Born in Russia and now based in Taipei, artist Maria Lezhnina thinks about the concept of space more than most. Thoroughly interested in ecologies and climates, she thinks of space down to how the air we breathe inhabits it, and how humans experience it. To Lezhnina, the organic aspects of life in their states of gas, liquid, and solid, is aesthetically understood by our sense of sight.
As such, photography is Lezhnina’s preferred artistic medium. She investigates themes surrounding the dynamics of the environment around her, and surprisingly, doesn’t necessarily require a camera to do so. In her series ‘Marble is a state of Matter’ developed for the Taiwan Culture Expo earlier this year, she used a water’s surface as a sensor, documenting changes to paint exposed to environmental agents. This was recorded by means of the photogram, an image made without a camera by placing objects directly onto the surface of a light-sensitive material such as photographic paper and then exposing it to light.
As part of ‘On The Rise', a new segment showcasing emerging creatives on The Artling Artzine, we get to know Maria Lezhnina and her practice a little more, how she finds inspiration for her works, and the series that she’s most attached to:
I was born in Kazan, Russia and my experiences are particularly diverse, falling between research projects for the Swiss landscape to an exhibition at the MAXXI Museum in Rome on the impact of new energy systems. I then taught architecture and the knowledge of space to children with the Finnish school, ARKKI, and worked for design practices in Russia, Switzerland, Italy, Azerbaijan, and Taiwan. This interdisciplinary background, as well as exposure to different cultures, finally raised my interest in visual arts.
I’m interested in landscapes and how climates can shape our experience of space - the atmospheric, gaseous, and liquid aspects of reality that informs the aesthetic experience of vision. Mostly I use photography and other visual media that let me investigate, reproduce, or represent these aspects.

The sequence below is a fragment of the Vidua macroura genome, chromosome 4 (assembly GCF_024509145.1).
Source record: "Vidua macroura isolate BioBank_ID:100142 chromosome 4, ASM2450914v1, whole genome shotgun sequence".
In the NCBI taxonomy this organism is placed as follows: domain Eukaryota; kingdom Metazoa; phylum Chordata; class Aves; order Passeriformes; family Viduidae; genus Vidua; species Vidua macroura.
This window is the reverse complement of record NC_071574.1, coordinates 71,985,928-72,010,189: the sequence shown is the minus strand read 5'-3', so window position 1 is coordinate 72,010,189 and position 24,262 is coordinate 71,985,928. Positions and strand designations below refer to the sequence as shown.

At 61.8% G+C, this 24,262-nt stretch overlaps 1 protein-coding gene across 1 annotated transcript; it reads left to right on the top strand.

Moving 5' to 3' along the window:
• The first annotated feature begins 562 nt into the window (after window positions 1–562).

Found compositions and human experience of space, but also environmental dynamics and changes in states. Themes surrounding aspects and narratives that characterize the human experience of space, as well as traditional architectural elements.
I find it in nature, science, everyday life, and in different ways we inhabit space. For example, each culture has a very different relationship to the way in which climate is controlled. In Japan furniture is heated up, in Europe, they heat the buildings, and in the United States, buildings are made airtight. These cultural differences across the world inspire me very much.
I like to visit and participate in Independent Art Fairs in Asia and Europe. However, I enjoy interacting with fellow artists and curators more than visiting museums.
I feel more attached to my work called ‘Untitled Climates’ because it represents my long-standing interest in environments and space. I still find myself inspired by it years after it was made. Because of this inspiration, I have found several ways to re-represent it. It has become a way for me to investigate space rather than a simple image. In the beginning, I used photography. It started as a hanging piece of paper, a curtain, and a wall installation made of spatial frames. Together with this attempt, I have since investigated different materials and ways of printing. This is the series I am more drawn to because it made me discover new possibilities.
Finding a community and establishing a stable flow of opportunities.
Olafur Eliasson has been an inspiration for a long time. Kazuyo Sejima, since I started studying design. Because I’m curious how music can affect the way we see, I see the album Cast of Mind by Kali Malone as a good match for my inspiration.
I’m planning to do an artist residency that would engage me in different ways than before, developing a site-specific work within a new context. Last summer in Basel I participated in I Never Read Art Book Fair, where together with a friend curator Yen-Yi Lee we did a radio show. This was very funny. Hopefully, similar experiences will follow in the upcoming Taipei Art Book Fair.
You can check out more of Maria Lehznina's stunning photography here.
Any views or opinions in the post are solely those of the authors and do not necessarily represent the views of the company or contributors.
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